Bell Hooks; readers who actively engage with feminist movement of the West will definitely know this name, readers who are new to her world- a plethora of perspective and insight awaits you.
She has been known for her exemplary books on feminist theories such as Feminism is for everybody and Ain’t I a Woman.
In her latest book Hooks has taken up arguably the most discussed word and emotion of this world- Love. In the beginning of this book she calls for a change. Hooks wants us to rethink the idea, concept, and the dominant narrative of Love.
“To truly love we must learn to mix various ingredients – care, affection, recognition, respect, commitment, and trust, as well as honest and open communication.”
Writing about love as a verb instead of noun, Hooks urges that we will all be better off if we try to understand love as an ongoing action rather than just an emotion.
She deals with the ideas of love in family, friendships, relationships, and spiritual practices. Questioning the dominant idea of love, Hooks calls attention to the way dominant narratives of love have all been written by men. She wants more women and other feminine individuals to write about love. However, at this point I wished she had read Amrita Pritam to get a flavour of what a fierce writer of love & affection a woman has dared to be. Hooks refers to Rumi many a times in her book, explaining how Rumi understood love’s nature of uplifting & freeing us, instead of binding us down.
She also explains a deep-rooted relationship between self-love/self-worth and experiencing true love. This is an idea which is trending on social media these days, but no one tells you why self-love is important. Hooks does. She says:
“But many of us seek community solely to escape the fear of being alone. Knowing how to be solitary is central to the art of loving. When we can be alone, we can be with others without using them as a means of escape.”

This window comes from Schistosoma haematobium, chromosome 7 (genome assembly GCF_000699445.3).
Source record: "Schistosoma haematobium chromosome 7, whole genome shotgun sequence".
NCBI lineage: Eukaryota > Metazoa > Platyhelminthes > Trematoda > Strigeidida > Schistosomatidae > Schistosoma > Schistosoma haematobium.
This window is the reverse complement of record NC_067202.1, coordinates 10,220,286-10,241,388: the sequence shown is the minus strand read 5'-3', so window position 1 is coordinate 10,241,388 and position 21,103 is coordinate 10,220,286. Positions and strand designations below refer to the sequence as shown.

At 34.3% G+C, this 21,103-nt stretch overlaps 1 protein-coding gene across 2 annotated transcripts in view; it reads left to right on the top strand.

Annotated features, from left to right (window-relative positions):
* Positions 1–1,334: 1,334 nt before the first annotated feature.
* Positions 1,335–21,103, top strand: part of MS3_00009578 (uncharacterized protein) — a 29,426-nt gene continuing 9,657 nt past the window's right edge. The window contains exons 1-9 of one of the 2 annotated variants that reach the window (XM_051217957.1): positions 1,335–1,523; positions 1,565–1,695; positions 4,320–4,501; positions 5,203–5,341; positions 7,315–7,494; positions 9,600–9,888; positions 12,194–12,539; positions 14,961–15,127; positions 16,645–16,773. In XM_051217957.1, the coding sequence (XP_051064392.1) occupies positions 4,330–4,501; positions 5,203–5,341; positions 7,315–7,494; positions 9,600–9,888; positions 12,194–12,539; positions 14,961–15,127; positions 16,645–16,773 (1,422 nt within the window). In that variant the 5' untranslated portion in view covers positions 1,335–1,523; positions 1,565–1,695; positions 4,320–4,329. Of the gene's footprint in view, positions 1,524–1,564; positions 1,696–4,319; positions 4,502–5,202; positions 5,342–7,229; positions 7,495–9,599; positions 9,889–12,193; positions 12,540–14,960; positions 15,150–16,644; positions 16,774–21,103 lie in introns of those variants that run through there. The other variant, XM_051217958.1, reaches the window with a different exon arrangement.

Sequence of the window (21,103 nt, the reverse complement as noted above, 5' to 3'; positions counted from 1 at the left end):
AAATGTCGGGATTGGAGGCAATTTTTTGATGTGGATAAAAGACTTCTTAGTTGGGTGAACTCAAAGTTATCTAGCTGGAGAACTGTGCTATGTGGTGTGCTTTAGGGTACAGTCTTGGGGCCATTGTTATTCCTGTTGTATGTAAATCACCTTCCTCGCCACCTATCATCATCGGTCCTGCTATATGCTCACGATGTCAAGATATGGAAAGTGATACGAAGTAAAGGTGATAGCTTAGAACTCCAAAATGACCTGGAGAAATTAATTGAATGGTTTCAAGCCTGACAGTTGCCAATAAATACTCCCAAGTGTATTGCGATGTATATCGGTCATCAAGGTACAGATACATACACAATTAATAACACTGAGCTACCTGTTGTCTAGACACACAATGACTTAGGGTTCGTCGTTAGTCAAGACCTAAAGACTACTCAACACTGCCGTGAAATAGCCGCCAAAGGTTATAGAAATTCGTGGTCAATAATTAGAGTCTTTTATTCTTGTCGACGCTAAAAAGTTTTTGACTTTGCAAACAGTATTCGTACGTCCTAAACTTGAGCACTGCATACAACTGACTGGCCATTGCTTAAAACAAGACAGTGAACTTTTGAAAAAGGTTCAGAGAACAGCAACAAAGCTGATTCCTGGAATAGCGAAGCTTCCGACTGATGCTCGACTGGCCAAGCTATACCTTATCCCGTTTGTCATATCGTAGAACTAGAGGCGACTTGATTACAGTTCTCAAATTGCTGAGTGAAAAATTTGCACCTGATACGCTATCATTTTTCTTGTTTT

To read this book is a treat. It is a journey most of us around the world need to take. Half of the broken hearts in this world would feel better if they could take away some ideas from this book.
Recalling her childhood days and her yearning for love in early adulthood, Hooks writes in a globally relatable language. Many of us have felt that distance from our families when we were misunderstood and could never experience love in its entirety again.
“To love well is the task in all meaningful relationships, not just romantic bonds.”
I wish Hooks had explained few ideas better. Her critique of men and their inability to show emotions borders on gross generalisation. It also remains unexplained how she concludes that all men lie in relationships and that is how they break away from loyalty.
As they say, no idea exists in a void. Hooks writes about love from a clearly visible standpoint of a woman who has struggled against patriarchy and racism all her life. This makes her writing ideologically aggressive at times and we readers hope she will be able to tell us how she concluded certain things about love without referring to or understanding love that exists out of America.
Nevertheless, this book is a definite read for those who are not scared of the word “Love”. Hooks has begun a quiet revolution in the world of romanticism. She forces you to rethink the fundamentals of love, and I am grateful. People who want to understand this word and its deep philosophical branches, please go ahead and start reading.
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